There are a number of review sites out there ( http://www.dcresource.com and http://www.dpreview.com are two of my favorites) with lots of great info and photographic test results that can help you narrow down the choices.

    Probably the best advice would be to go to a brick and mortar store (if you don’t have a camera shop local to you, try Circuit City or Best Buy) and get your hands on the cameras you’re considering. Ultimately, none of the DSLR’s take bad pictures these days, so it’s often best to leave the decision (at least in large part) up to whatever feels best in your hands. When I was making my decision, I really wanted to like the Nikons (they were cheaper!), but in the end, they didn’t feel “right” in my hands. Other people have the opposite experience. For my part, I already had a Canon point and shoot digicam, so it also didn’t hurt that the interface on my Canon 30D was similar to the Canon A620 I’d been using. Since you have an Olympus digicam, that’s another consideration for you.

    Sorry I get longwinded; hope this helps!


    Welcome aboard, CadmiumYellow!

    The smaller sensor size also makes it harder to get a true wide/superwide angle; I’m not sure if there are any lenses for the 4/3 system wider than 14mm, which ends up 28mm with the crop factor. That’s not all that wide, though that might not matter much to you, depending on your subjects and shooting style.

    Olympus now has an 11-22mm as well as a 7-14mm:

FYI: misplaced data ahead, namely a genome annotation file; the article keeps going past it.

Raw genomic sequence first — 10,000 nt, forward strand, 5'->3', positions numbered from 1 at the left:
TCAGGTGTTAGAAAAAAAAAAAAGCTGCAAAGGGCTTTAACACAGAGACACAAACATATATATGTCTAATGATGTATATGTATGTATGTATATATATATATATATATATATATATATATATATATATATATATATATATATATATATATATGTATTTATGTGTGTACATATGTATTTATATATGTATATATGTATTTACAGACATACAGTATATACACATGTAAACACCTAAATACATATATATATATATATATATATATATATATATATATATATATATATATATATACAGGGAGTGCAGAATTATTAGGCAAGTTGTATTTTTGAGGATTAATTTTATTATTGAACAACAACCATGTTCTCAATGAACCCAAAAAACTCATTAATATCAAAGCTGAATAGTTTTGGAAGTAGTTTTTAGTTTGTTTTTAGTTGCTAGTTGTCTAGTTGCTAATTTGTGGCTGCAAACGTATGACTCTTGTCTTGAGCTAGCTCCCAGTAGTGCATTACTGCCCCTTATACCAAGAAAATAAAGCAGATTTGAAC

In general, though, there are fewer choices for the 4/3 mount (and a much smaller selection of available 3rd party lenses) than for Canon/Nikon.

    It seems to me that the relative advantage between Canon and Nikon in terms of the body specs swings back and forth based on their different release cycles, and it probably makes more sense to look at the lens availability and what you want (and might have some reasonable expectation of actually buying) in terms of glass rather than getting too hung up on the specs of the different bodies.


    I came in to say “Don’t forget Poland Pentax.”

    They have a very solid DSLR and lens line up, awesome prices and hard-core awesome factor you can only get with having a modern, affordable “pancake lens” line up.

    Seriously, they’re called that. Pentax makes the pancakes. If I had a Pentax I would get a 40mm f/2.8 and a shirt with “Pentax makes the pancakes” on the front, with a picture of my camera commiserating with a bunny with a pancake on its head on the back and I would never wear a jacket and I would be late all of the time because people would stop me to tell me how awesome everything about all that is.


    That’s good to know about the wide angle stuff for Olympus and 4/3. ‘mofo‘s right about considering Pentax….IIRC, their DSLR line is completely backwards compatible with any Pentax lens ever in existance. Those pancake lenses are pretty cute, too 😉


    Thanks so much for all of your input. I’m going to pop into the Camera shop today on my way home from work and actually hold each camera in my hand. I’m hoping to narrow down soon so I can plop accessories (lenses-bag) on my holiday wish list.

    You guys are the best! I’ll let you know what happens!